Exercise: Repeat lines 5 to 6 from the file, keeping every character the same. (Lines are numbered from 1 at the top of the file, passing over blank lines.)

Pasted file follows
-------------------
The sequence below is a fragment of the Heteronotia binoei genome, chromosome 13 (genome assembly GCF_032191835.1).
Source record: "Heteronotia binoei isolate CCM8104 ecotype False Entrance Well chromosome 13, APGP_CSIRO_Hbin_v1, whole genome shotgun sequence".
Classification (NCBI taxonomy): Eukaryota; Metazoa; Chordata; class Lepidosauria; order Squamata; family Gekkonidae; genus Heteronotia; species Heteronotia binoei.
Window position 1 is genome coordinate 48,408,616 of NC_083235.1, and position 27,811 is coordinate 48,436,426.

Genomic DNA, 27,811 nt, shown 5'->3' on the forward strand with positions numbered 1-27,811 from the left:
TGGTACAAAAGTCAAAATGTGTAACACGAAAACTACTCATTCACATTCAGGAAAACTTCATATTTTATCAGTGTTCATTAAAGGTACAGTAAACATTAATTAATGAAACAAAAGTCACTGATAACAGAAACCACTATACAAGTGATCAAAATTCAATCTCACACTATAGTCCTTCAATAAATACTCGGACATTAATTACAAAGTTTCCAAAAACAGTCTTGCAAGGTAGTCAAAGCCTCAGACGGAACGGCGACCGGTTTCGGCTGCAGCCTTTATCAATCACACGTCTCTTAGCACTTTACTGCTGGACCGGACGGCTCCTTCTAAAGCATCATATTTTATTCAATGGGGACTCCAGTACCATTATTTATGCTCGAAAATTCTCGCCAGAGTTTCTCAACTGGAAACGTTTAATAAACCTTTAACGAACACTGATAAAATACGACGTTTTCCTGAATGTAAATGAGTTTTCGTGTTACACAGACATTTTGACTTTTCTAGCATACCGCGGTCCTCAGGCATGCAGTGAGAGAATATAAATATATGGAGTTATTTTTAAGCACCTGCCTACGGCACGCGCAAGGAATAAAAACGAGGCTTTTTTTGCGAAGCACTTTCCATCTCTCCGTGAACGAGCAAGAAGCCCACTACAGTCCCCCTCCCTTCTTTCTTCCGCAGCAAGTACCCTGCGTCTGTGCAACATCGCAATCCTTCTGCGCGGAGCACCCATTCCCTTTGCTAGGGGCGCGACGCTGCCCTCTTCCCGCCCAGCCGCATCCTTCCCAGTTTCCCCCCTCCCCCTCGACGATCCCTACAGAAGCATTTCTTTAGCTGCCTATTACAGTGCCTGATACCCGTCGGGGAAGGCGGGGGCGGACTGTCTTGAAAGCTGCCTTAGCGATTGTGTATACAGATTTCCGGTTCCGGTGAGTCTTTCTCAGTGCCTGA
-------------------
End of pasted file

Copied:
Genomic DNA, 27,811 nt, shown 5'->3' on the forward strand with positions numbered 1-27,811 from the left:
TGGTACAAAAGTCAAAATGTGTAACACGAAAACTACTCATTCACATTCAGGAAAACTTCATATTTTATCAGTGTTCATTAAAGGTACAGTAAACATTAATTAATGAAACAAAAGTCACTGATAACAGAAACCACTATACAAGTGATCAAAATTCAATCTCACACTATAGTCCTTCAATAAATACTCGGACATTAATTACAAAGTTTCCAAAAACAGTCTTGCAAGGTAGTCAAAGCCTCAGACGGAACGGCGACCGGTTTCGGCTGCAGCCTTTATCAATCACACGTCTCTTAGCACTTTACTGCTGGACCGGACGGCTCCTTCTAAAGCATCATATTTTATTCAATGGGGACTCCAGTACCATTATTTATGCTCGAAAATTCTCGCCAGAGTTTCTCAACTGGAAACGTTTAATAAACCTTTAACGAACACTGATAAAATACGACGTTTTCCTGAATGTAAATGAGTTTTCGTGTTACACAGACATTTTGACTTTTCTAGCATACCGCGGTCCTCAGGCATGCAGTGAGAGAATATAAATATATGGAGTTATTTTTAAGCACCTGCCTACGGCACGCGCAAGGAATAAAAACGAGGCTTTTTTTGCGAAGCACTTTCCATCTCTCCGTGAACGAGCAAGAAGCCCACTACAGTCCCCCTCCCTTCTTTCTTCCGCAGCAAGTACCCTGCGTCTGTGCAACATCGCAATCCTTCTGCGCGGAGCACCCATTCCCTTTGCTAGGGGCGCGACGCTGCCCTCTTCCCGCCCAGCCGCATCCTTCCCAGTTTCCCCCCTCCCCCTCGACGATCCCTACAGAAGCATTTCTTTAGCTGCCTATTACAGTGCCTGATACCCGTCGGGGAAGGCGGGGGCGGACTGTCTTGAAAGCTGCCTTAGCGATTGTGTATACAGATTTCCGGTTCCGGTGAGTCTTTCTCAGTGCCTGA